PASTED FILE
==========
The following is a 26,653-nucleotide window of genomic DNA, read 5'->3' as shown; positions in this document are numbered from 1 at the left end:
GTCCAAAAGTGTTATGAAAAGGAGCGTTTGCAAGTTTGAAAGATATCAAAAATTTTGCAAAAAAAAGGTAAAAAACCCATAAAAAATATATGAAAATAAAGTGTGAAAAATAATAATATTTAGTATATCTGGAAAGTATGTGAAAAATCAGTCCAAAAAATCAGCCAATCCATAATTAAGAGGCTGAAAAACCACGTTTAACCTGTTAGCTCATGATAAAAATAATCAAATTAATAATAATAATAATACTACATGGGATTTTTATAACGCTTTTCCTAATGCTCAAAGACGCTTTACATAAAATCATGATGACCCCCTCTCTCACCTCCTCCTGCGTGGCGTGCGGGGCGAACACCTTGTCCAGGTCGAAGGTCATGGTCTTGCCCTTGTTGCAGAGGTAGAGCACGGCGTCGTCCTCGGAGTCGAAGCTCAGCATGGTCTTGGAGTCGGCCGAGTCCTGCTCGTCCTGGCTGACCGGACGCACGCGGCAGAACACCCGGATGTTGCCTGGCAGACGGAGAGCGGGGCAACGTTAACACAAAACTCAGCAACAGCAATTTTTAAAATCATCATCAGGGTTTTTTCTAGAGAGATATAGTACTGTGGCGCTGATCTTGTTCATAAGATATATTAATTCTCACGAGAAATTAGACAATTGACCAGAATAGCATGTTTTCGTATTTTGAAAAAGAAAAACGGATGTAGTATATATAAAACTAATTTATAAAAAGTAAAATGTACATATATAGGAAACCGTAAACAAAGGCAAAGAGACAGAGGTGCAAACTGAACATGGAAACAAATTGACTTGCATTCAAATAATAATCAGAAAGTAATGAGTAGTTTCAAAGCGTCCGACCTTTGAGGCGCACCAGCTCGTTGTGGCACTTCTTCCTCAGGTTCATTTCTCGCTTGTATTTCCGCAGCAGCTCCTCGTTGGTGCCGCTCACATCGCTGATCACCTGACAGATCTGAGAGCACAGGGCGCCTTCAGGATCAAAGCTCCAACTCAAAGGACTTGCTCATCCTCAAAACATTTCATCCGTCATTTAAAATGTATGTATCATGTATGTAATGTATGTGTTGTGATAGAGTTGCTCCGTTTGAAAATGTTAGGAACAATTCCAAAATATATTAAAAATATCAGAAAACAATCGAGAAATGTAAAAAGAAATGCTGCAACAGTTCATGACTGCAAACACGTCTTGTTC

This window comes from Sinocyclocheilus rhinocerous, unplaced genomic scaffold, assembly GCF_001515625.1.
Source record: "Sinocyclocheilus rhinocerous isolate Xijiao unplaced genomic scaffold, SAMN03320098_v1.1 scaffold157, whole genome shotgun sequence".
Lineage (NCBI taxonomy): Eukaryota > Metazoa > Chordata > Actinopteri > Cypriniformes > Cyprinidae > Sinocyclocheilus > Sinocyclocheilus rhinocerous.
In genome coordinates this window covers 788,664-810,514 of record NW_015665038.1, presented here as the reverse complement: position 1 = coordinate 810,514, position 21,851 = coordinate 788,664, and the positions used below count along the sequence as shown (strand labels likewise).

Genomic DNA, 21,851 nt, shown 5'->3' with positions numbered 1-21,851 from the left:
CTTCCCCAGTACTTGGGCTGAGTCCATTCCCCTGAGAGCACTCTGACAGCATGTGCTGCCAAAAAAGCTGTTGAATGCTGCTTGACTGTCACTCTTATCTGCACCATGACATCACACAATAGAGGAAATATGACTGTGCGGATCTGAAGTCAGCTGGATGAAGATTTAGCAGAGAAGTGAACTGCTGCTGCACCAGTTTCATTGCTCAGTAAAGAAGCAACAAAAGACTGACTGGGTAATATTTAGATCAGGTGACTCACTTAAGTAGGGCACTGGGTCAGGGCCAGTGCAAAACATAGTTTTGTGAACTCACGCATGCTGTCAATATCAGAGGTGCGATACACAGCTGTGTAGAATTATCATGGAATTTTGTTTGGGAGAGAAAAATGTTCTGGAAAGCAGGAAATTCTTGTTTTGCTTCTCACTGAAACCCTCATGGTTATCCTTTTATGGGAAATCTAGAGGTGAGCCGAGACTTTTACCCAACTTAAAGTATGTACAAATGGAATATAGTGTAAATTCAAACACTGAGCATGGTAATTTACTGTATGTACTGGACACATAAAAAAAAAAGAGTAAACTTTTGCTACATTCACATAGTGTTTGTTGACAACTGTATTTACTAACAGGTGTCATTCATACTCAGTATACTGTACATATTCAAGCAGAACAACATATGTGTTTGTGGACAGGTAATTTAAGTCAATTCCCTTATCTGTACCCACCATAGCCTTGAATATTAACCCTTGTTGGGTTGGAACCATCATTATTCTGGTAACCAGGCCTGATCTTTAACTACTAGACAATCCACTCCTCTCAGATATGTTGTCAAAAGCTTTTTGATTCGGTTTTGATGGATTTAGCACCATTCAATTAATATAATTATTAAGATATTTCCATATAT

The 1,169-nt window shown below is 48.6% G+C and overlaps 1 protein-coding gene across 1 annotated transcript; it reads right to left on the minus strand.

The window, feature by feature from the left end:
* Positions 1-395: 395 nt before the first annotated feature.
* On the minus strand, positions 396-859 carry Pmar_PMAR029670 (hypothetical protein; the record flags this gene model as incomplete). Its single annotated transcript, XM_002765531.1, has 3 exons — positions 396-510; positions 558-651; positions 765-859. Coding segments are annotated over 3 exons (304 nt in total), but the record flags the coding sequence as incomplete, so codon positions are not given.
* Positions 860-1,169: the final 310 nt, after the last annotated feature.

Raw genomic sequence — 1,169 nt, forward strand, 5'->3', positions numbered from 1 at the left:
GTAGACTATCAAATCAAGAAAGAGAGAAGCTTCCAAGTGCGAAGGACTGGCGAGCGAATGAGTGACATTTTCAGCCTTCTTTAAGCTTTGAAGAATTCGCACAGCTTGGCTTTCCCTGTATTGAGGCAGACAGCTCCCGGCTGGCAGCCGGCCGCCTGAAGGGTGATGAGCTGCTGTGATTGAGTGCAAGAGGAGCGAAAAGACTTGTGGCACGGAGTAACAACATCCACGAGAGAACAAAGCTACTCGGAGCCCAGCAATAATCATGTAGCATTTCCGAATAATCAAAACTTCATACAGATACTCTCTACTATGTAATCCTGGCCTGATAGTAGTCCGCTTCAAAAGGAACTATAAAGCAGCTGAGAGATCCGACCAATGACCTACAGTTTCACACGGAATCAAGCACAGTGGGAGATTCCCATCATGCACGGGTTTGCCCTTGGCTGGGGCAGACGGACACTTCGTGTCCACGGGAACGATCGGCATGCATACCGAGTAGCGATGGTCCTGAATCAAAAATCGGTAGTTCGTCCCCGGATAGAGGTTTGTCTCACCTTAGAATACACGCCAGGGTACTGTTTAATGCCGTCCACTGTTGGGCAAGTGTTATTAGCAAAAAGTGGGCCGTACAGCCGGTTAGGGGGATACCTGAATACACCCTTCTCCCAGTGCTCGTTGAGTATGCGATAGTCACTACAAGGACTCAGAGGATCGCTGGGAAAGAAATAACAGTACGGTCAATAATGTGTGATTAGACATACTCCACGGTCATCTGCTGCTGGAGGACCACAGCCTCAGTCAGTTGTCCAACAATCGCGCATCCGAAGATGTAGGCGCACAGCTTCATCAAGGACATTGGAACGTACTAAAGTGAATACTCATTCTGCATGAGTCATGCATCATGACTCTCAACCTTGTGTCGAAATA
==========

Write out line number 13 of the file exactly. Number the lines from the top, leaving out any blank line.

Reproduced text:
* Positions 860-1,169: the final 310 nt, after the last annotated feature.